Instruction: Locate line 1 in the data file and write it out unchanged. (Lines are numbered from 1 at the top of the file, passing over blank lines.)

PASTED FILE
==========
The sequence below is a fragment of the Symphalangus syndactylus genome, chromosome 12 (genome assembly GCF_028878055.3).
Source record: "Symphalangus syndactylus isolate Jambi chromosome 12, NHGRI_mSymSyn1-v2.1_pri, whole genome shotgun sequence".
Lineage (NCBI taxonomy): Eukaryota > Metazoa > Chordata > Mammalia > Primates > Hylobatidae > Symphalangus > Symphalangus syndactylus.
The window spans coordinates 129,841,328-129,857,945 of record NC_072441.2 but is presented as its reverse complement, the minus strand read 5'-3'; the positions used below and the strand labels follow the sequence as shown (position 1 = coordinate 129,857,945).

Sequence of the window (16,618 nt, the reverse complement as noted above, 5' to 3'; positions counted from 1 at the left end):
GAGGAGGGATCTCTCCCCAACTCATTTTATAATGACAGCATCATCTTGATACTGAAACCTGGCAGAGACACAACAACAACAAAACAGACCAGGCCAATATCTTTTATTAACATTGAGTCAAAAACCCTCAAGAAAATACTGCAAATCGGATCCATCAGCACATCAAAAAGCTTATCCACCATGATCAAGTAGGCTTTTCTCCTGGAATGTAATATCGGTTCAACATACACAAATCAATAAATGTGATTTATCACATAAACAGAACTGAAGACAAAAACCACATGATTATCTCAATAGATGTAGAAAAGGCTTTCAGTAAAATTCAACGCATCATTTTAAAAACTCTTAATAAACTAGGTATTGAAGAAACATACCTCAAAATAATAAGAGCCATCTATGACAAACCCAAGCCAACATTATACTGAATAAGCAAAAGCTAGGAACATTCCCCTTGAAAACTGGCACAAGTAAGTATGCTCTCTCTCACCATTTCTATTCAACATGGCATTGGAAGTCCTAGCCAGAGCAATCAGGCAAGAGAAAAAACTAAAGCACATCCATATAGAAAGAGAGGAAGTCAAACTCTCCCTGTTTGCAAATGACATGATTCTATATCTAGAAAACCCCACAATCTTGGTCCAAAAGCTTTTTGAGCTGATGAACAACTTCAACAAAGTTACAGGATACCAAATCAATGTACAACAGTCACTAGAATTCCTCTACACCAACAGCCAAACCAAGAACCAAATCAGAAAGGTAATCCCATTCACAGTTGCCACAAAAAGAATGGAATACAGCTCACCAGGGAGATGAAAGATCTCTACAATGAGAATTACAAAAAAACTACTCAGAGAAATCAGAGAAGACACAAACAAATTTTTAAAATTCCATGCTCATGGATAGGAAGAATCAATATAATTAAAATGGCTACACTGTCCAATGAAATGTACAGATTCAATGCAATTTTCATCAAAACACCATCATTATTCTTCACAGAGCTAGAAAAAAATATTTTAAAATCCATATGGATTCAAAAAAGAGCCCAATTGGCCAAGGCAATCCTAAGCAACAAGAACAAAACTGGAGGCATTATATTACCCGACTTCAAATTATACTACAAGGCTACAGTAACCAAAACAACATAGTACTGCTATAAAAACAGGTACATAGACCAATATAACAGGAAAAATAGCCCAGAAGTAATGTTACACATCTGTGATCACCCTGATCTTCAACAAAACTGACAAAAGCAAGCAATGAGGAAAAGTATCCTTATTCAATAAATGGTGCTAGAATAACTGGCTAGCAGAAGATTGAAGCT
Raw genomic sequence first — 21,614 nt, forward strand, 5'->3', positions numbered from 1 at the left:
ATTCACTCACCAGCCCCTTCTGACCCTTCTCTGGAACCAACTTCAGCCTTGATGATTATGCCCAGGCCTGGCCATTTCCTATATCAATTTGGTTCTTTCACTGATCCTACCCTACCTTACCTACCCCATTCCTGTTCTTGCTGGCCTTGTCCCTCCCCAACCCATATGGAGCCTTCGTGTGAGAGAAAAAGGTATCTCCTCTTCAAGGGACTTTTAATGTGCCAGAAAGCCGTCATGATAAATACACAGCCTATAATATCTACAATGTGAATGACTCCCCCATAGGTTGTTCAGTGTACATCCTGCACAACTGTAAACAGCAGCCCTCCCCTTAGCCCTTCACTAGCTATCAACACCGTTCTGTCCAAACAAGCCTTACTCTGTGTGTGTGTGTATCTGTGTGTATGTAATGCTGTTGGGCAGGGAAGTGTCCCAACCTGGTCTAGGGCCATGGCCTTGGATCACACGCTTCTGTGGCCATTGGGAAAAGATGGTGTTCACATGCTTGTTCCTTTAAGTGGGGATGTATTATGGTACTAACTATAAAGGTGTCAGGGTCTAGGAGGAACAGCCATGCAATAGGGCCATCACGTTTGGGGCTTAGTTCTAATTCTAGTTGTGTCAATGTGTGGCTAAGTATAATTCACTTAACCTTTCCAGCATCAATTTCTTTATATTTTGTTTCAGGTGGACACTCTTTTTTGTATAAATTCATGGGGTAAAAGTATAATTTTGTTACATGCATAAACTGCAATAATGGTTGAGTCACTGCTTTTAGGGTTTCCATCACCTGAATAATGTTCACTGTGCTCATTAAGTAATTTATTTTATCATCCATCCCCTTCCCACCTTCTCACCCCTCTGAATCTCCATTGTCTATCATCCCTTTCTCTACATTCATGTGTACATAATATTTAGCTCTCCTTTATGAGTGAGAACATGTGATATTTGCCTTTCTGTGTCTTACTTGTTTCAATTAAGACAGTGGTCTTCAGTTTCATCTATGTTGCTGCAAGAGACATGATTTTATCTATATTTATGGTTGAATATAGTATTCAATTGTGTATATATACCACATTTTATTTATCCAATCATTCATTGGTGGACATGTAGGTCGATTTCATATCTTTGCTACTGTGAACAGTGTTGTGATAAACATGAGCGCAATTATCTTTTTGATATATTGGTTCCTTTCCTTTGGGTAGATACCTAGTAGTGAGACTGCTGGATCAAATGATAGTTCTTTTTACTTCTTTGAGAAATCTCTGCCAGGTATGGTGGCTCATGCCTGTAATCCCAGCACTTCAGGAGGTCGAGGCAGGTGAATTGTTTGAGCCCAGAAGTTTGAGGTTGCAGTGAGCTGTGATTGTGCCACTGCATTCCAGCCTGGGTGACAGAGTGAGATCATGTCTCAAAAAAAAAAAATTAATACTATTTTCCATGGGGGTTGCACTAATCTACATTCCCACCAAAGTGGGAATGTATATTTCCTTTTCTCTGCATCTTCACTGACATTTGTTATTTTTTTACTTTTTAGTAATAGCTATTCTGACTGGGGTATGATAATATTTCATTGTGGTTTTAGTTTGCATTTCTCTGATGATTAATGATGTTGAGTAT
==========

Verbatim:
The sequence below is a fragment of the Symphalangus syndactylus genome, chromosome 12 (genome assembly GCF_028878055.3).